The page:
Lessons in Humility at AYA/ATF 2016
by Joe Kruse
The room was 12’x12’. Its walls were of stained plywood and the ceiling’s drywall was brown and crumbling. The room was in the exact center of building. There were no windows and no air circulation, which in Phuket, Thailand, meant the room was sweltering all night.
Here I spent two nights with four other men during our “exposure” experience as a part of the 2016 ATF/AYA conference. The “exposure” is meant to deepen participants emotional and intellectual connection to the poverty and social injustices embedded in Thai society. Our hosts were an incredible gracious migrant family from Myanmar. They lived in the room next to us. There were about four families in our building, each living in a room the size of the one we shared. The families cooked, ate, slept, talked, and watched TV in these rooms. When it was time for bed everything was moved to the side and mats were rolled out on the floor.
A vast majority of people living in Southern Thailand are migrant laborers. Thailand offers more job opportunities and political stability than several countries near its borders. However in Thailand the vulnerable and desperate laborers are often taken advantage of, signing contacts that are often broken by employers, forced to work jobs that are incredibly dangerous, and are at the chaotic whims of the Thai market. The families in the area we stayed were migrants working in the fishing industry. Fishing is one of the most dangerous and notoriously exploitative industries in Thailand. We were told by some of the fishermen that last week one of the boats capsized and the neither their Thai bosses or the police sent out rescue ship. Almost the whole crew drowned.
As we heard story after story of worker exploitation it was easy for me to feel anger at the Thai bosses. But the reality is that my country, and other “Western” countries, create the markets for these businesses. We demand cheap seafood and often look the other way when the violence from which our commodity come is exposed to us.
The exposure experience during the conference taught me an incredible lesson in humility. Not only did I see the exploitative conditions from which products often make their way to the USA, but also witnessed and lived among the poverty that is the result of the exploitation. I often think and learn about global poverty, but it remains intellectual and not experiential. To stay with these families in Phuket, to see where they eat, to feel the suffocating heat at night, and to wake up sore from just one night of sleeping on the floor, has sunk my understanding and empathy to a deeper level. I don’t mean to say that I completely understand the lives of these migrants. But those few nights of experiencing their incredible hospitality was a heart-breaking lesson in the violent realities of global inequality.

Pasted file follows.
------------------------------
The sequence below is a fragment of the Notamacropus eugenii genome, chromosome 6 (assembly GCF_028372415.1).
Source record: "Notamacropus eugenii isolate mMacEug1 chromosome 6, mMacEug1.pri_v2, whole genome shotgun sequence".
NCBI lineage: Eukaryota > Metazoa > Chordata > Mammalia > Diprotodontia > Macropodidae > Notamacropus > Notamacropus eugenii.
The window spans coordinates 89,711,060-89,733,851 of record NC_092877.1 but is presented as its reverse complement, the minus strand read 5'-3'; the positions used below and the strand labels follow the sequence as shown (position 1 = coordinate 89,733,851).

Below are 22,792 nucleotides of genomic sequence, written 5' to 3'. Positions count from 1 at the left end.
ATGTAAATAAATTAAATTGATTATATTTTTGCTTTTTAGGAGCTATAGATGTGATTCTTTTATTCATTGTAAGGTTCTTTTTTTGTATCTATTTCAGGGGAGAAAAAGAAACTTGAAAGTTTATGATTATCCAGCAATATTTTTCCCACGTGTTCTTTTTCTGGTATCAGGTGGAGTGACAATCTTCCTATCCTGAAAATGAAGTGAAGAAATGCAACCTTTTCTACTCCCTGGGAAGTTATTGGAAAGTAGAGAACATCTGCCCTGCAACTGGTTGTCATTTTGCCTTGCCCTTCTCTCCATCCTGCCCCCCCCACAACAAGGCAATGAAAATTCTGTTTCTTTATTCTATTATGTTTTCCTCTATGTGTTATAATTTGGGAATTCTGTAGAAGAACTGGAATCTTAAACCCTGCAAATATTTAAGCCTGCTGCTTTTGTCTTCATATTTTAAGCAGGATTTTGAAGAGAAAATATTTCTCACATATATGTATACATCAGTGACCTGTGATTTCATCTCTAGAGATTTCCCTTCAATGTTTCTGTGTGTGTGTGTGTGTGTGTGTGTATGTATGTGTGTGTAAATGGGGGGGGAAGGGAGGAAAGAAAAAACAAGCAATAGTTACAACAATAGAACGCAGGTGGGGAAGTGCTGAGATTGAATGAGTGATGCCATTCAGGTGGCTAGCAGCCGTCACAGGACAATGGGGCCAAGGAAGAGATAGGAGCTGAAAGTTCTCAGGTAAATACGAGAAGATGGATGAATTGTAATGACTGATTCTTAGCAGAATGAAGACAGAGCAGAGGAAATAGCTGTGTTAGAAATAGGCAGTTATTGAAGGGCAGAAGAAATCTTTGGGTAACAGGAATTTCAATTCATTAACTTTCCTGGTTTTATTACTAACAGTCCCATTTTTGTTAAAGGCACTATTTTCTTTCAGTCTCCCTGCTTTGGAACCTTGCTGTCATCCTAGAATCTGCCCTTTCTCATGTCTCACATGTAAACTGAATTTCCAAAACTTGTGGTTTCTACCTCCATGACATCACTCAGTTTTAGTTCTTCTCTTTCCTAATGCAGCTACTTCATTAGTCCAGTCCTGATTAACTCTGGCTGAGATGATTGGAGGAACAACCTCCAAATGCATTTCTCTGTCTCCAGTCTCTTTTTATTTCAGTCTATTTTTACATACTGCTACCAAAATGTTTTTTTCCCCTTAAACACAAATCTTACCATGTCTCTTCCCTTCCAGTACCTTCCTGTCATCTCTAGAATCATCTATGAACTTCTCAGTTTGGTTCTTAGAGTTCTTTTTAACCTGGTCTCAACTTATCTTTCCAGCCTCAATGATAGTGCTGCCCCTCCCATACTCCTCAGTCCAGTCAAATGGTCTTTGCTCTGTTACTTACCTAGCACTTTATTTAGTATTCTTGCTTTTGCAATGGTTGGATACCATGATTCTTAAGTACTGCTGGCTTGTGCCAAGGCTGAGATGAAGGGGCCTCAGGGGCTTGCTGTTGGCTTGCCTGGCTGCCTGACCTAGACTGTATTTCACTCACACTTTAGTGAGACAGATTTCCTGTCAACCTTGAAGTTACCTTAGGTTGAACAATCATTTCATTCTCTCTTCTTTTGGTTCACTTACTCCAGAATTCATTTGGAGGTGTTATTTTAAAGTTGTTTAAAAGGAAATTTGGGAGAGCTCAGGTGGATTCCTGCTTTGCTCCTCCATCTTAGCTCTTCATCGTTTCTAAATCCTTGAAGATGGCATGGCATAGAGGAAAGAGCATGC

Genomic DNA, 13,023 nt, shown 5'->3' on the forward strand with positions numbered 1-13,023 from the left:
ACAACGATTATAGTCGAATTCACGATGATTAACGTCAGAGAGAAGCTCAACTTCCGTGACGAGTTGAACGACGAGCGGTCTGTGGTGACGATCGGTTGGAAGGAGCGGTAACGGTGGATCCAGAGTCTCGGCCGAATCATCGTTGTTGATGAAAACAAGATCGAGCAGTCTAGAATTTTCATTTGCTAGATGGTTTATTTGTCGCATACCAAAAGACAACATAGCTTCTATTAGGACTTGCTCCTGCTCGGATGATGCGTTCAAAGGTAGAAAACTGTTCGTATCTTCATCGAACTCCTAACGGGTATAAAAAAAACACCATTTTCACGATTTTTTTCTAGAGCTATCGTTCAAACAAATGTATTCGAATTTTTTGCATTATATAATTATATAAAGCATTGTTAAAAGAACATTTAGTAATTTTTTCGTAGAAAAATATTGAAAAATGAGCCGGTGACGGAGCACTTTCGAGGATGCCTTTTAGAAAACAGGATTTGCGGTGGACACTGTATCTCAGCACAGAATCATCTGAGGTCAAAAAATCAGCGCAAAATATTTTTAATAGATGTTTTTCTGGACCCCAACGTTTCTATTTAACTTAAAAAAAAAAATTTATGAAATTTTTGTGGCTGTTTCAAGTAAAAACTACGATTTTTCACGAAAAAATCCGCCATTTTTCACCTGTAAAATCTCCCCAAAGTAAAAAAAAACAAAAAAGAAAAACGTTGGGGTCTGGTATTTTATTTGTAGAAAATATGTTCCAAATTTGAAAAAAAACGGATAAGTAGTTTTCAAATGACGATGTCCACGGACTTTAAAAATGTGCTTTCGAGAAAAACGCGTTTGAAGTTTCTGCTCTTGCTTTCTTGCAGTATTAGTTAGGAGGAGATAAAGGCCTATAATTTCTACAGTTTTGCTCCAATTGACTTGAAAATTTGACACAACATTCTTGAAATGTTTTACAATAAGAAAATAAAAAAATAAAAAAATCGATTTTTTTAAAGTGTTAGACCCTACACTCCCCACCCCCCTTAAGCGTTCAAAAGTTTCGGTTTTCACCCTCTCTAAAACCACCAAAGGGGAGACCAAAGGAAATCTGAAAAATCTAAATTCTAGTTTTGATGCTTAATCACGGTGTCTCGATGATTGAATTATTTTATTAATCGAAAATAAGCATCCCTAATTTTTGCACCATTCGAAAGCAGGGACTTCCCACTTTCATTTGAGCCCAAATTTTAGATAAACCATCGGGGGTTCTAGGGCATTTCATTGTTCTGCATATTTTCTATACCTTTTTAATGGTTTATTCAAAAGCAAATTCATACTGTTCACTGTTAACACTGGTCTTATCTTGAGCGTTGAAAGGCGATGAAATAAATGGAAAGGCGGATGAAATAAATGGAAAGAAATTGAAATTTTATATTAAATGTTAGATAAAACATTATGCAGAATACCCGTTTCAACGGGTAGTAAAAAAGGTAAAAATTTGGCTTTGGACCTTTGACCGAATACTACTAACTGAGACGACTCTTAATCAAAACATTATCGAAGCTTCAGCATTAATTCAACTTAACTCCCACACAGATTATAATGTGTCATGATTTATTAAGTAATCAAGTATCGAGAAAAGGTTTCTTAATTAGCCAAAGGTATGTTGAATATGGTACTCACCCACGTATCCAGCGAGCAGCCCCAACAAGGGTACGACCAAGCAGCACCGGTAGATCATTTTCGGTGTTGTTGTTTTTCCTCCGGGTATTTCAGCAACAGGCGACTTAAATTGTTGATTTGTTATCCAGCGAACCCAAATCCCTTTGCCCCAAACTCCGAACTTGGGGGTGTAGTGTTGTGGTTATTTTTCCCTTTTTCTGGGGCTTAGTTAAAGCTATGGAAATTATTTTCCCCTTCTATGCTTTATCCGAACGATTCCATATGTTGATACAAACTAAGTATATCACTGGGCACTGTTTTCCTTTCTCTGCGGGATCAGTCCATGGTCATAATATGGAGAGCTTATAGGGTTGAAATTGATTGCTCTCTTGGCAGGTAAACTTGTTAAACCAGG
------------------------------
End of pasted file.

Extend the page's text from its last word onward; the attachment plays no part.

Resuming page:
Back home I share a large bed with my partner. Its soft and we have many pillows. We have a closet and a dresser and even a couch in our room. These differences are connected and facilitated by an unjust global economic system from which I, and many white, non-poor Americans, benefit daily. I am incredibly thankful for this experience and to be able sink into a deeper humility about my position in the world.
Despite these difficult lessons learned during our exposure experience, this conference has given me many reasons to feel hope. A vast majority of my fellow conference attendees are from all over Asia. They are almost all around my age (25-33) and they are Catholic. The Catholicism they embody is seemingly more passionate and justice-focused that the religious institution in which I grew up. There is a stronger critique of capitalism and a more sincere push for authentic, non-judgmental interfaith dialogue. Living amidst a shrinking American Church from which almost of my Catholic peers have fled, I believe that in the near future we “Western” Catholics will have an important lesson of humility to learn. The face and emphasis of the Church is changing. It is becoming less European/American and more Asian, African, and Latino/a. While dialoging and learning from my incredible colleagues at this conference, I have grown more hopeful and excited about the future of my Church. I am now confident that this cultural transition will not only change the Church for the better, it will save it.